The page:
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Aquamarine, March’s Birthstone

Have you ever gazed into a pool of water and found yourself being hypnotized by it’s cool, peaceful tranquility? Well, gazing into the depths of this month’s birthstone, Aquamarine, can have the same effect. The ancients realized this when they gave it it’s name, which in early Latin literally meant ‘water from the sea’.

Aquamarine is the greenish blue to blue variety of the gem species called Beryl. Some of you many know that Aquamarine has more famous cousins, Emerald and Morganite. All three of these gems are, for the most part, identical in composition with the exception of minute traces of ‘foreign’ elements that are responsible for their colours. You see, if Beryl were to be pure beryl, then it would be colourless. But nature seldom makes gemstones ‘pure’, it usually puts a few other ingredients in it’s recipe, and it’s these ‘extra’ ingredients that cause the colours.. Iron in Aquamarine, Chromium or Vanadium in Emerald and Manganese in Morganite.

Known in Solomonic times (970 – 931BC) as simply Beryl, it is mentioned in the Song of Solomon, where it is said; “O daughters of Jerusalem, this is my beloved and this is my friend, his hands are as gold rings set with beryl.

Aquamarine has long been considered the symbol of happiness and everlasting youth. (did you get that?? ‘everlasting youth’!!) In the middle ages, it was supposed to give the wearer insight and foresight, it was also thought to induce sleep. “Water in which one had soaked an Aquamarine was even thought to have the power to cure eye troubles and hiccups”. (now, I bet that’s a remedy for hiccups you haven’t tried)

Many crystals of amazing size have been recorded over the centuries. In 1910, for example, a crystal was found in Brazil that weighed 243 pounds! It is said that the crystal was so transparent that things could be seen clearly through it’s long axis. It was sold for US$ 25,000 and cut into many notable stones. A small fragment of the original crystal weighing 13 pounds was on display at the American Museum of Natural History.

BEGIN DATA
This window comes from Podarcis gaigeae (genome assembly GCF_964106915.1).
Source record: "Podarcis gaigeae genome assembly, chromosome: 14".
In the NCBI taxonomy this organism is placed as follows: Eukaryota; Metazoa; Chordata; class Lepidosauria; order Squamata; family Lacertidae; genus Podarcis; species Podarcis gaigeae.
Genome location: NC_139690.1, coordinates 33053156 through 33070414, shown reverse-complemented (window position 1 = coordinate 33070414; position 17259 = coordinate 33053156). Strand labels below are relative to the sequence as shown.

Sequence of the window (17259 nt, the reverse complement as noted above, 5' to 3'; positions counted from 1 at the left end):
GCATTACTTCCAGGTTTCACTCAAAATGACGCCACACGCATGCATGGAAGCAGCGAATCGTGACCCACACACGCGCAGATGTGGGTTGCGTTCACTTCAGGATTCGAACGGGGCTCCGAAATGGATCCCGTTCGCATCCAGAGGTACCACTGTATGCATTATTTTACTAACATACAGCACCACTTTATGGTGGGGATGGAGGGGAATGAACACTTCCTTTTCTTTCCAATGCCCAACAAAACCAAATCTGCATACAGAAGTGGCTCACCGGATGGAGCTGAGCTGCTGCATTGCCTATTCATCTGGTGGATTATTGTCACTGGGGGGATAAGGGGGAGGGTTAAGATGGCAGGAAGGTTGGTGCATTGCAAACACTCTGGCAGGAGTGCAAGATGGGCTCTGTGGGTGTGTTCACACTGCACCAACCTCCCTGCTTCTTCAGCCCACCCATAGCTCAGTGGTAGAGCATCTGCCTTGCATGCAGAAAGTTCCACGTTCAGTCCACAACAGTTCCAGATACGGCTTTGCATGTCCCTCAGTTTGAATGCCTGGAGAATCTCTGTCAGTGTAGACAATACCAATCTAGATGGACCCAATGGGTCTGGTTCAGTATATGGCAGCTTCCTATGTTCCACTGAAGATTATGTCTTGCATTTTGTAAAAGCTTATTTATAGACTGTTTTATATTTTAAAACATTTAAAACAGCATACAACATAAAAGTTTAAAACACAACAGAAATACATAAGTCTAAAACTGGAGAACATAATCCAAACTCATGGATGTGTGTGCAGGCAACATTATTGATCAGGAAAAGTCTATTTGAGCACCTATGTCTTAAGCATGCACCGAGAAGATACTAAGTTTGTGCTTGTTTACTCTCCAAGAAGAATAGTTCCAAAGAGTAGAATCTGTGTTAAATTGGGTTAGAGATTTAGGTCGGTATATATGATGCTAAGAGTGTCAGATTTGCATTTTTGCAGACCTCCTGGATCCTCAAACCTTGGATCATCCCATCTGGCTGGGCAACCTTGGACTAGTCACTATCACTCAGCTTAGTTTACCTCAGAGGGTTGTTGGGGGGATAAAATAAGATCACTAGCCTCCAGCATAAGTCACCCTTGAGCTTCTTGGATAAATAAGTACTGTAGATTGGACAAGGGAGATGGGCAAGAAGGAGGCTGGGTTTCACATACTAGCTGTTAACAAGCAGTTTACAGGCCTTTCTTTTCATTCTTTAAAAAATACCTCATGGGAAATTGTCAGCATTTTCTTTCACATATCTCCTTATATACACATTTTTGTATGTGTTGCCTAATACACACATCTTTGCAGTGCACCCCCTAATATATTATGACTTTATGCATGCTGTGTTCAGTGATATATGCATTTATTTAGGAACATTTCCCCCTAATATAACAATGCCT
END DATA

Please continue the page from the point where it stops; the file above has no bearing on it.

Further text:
Some notably large faceted Aquamarines include  a flawless sea green step cut gem that weighs 897.5 carats and is presently in the British museum of Natural history. In our Provincial museum here in Edmonton, I know of at least 2 large stones (120cts. +) that we helped donate in the mid 1980’s. And, of course, there is always the “Dom Pedro” (pictured below) which was found in Brazil in the late 1980’s. It was cut by the famous gem cutter Bernd Musteiner in the 1990’s and weighs 10,363 carats!! Today, it is on display at the Smithsonian.

Aquamarines are found in clear, near flawless crystals, so cut stones should be flawless or at the very least, near flawless. Colours can range from a pale, almost imperceptible blue, through to a medium  dark rich blue like the crystal pictured above. Found in many countries of the world, Brazil is still one of the most important sources. Although, there are some amazing gems coming out of Africa. Typically, available stones range in sizes from the smallest of sizes to 3cts. Over 3ct stones of good colour are getting rarer. With a hardness of 7.5 to 8, it is good and hard, so it is not easily scratched. It is also a tough stones, and can be worn in most situations.

It is important to keep your Aquamarine clean to keep them looking  brilliant, as is the case with most lighter colour gemstones. As oils such as hand lotions or creams and even natural oils adhere to the back of the stone they can make the gems appear quite dull. They are not affected by mild acids or cleaning ammonia so you can use the commercial cleaners on them. Take special care to get under the stone with your brush.

Always remember that, as with all non-diamond gemstones, Aquamarine is still a rare and delicate mineral and as such should be handled with care. No tapping on the counter and mixing with diamond jewellery in your jewellery box.

A soothing gem and a pleasure  to own, Aquamarine is also affordable. Simple rings without diamonds can be found for under $1,000. At present, we have a great selection of loose and set stones for you to have a look at.Drop by for a peek..